The library's public art committee met during 2011 and decided to proceed with a Request for Proposal (RFP) process to select the art for the children's department entry area. Local artist Jorn Mork, along with craftsman Bill Bale, was chosen to create the art that was installed in mid-December. The goal was to highlight the youth department entry so that all who enter will know immediately that this is the area for children as well as to draw youngsters in by capturing their attention, encouraging their natural curiosity and inviting them to explore their space.
Programs and Services
The library continued its tradition of offering a wide variety of programs in 2011. The summer reading program, "One World, Many Stories" was a big hit with the 945 children who joined and the 2,142 kids and adults who participated in all the activities.
Other programs included: monthly Read to Therapy Dogs, public and parochial school visits, 4K and Head Start story times, weekly public and daycare story times, Baby and Toddler Time programs, special Saturday youth parties and programs, adult and youth book discussion groups and a weekly "Learn How to Knit and More" program. The library again participated in The Big Read, organized by UW-Whitewater. The library very successfully coordinated a school/library kindergarten round-up to sign-up kids for library cards. In addition, some teen programs were made available this year including book discussions and a Teen Advisory Board.
Staff and Volunteers
Youth services librarian Shelly (Menzer) Fosdal retired on December 31, 2011 after almost 20 years of dedicated service. A retirement reception was held on Saturday, December 3. A selection committee has begun work to hire a replacement librarian as soon as possible in 2012.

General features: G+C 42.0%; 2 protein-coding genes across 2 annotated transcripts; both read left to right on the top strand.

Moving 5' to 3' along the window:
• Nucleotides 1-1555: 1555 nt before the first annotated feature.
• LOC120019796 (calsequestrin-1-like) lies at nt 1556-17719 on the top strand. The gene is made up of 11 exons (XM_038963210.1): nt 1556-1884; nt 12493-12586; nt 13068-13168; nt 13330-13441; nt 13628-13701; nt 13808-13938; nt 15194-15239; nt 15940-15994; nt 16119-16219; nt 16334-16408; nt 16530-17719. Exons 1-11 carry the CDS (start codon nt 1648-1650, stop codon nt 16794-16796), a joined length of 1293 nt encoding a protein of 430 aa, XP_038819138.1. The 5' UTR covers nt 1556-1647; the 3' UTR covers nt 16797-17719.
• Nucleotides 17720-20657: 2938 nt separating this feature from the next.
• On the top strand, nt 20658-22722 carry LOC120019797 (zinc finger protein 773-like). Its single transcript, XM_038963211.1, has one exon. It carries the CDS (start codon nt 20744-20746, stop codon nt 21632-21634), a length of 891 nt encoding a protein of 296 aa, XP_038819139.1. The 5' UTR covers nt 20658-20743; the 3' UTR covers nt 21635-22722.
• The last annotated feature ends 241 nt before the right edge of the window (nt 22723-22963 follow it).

The Friends of the Library, a group of individuals, local businesses and organizations, exists to provide financial and volunteer support to the library. The Friends of the Library group went into high gear during the library project and was instrumental in helping the library staff and community adjust to the changes throughout 2011. The Friends members helped tag the library with RFID tags, assisted in moving the library, acted as greeters to help citizens adjust to the new facility, raised funds to help fund author visits, kept the library shelves in order, restarted the used book sale from scratch, commissioned the triptych by local artist Jan Gilkey that is located at the top of the spiral staircase, and donated two laptops, one for downloading audio books to personal devices for patrons, and one for use for presentations in the community meeting room.